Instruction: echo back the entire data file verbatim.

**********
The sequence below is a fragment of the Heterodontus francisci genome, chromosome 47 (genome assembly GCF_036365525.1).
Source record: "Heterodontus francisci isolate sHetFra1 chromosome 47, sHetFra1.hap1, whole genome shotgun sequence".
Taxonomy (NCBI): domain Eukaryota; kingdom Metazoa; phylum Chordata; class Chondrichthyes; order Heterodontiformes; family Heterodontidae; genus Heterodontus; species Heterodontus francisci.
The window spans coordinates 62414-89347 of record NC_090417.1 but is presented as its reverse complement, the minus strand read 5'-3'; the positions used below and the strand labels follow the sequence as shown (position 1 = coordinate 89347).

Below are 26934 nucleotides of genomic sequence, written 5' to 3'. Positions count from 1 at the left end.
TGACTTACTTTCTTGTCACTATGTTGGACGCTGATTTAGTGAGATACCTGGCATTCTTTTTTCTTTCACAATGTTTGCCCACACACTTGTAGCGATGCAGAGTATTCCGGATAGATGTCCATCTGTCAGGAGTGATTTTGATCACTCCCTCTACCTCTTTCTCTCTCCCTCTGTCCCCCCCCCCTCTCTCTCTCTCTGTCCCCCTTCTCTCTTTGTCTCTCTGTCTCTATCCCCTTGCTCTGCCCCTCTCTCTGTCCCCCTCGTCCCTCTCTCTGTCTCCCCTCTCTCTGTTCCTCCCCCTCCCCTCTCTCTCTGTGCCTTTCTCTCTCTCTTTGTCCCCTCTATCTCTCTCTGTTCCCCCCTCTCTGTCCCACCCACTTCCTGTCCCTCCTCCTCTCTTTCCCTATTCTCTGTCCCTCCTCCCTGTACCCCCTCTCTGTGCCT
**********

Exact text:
The sequence below is a fragment of the Heterodontus francisci genome, chromosome 47 (genome assembly GCF_036365525.1).
Source record: "Heterodontus francisci isolate sHetFra1 chromosome 47, sHetFra1.hap1, whole genome shotgun sequence".
Taxonomy (NCBI): domain Eukaryota; kingdom Metazoa; phylum Chordata; class Chondrichthyes; order Heterodontiformes; family Heterodontidae; genus Heterodontus; species Heterodontus francisci.
The window spans coordinates 62414-89347 of record NC_090417.1 but is presented as its reverse complement, the minus strand read 5'-3'; the positions used below and the strand labels follow the sequence as shown (position 1 = coordinate 89347).

Below are 26934 nucleotides of genomic sequence, written 5' to 3'. Positions count from 1 at the left end.
TGACTTACTTTCTTGTCACTATGTTGGACGCTGATTTAGTGAGATACCTGGCATTCTTTTTTCTTTCACAATGTTTGCCCACACACTTGTAGCGATGCAGAGTATTCCGGATAGATGTCCATCTGTCAGGAGTGATTTTGATCACTCCCTCTACCTCTTTCTCTCTCCCTCTGTCCCCCCCCCCTCTCTCTCTCTCTGTCCCCCTTCTCTCTTTGTCTCTCTGTCTCTATCCCCTTGCTCTGCCCCTCTCTCTGTCCCCCTCGTCCCTCTCTCTGTCTCCCCTCTCTCTGTTCCTCCCCCTCCCCTCTCTCTCTGTGCCTTTCTCTCTCTCTTTGTCCCCTCTATCTCTCTCTGTTCCCCCCTCTCTGTCCCACCCACTTCCTGTCCCTCCTCCTCTCTTTCCCTATTCTCTGTCCCTCCTCCCTGTACCCCCTCTCTGTGCCT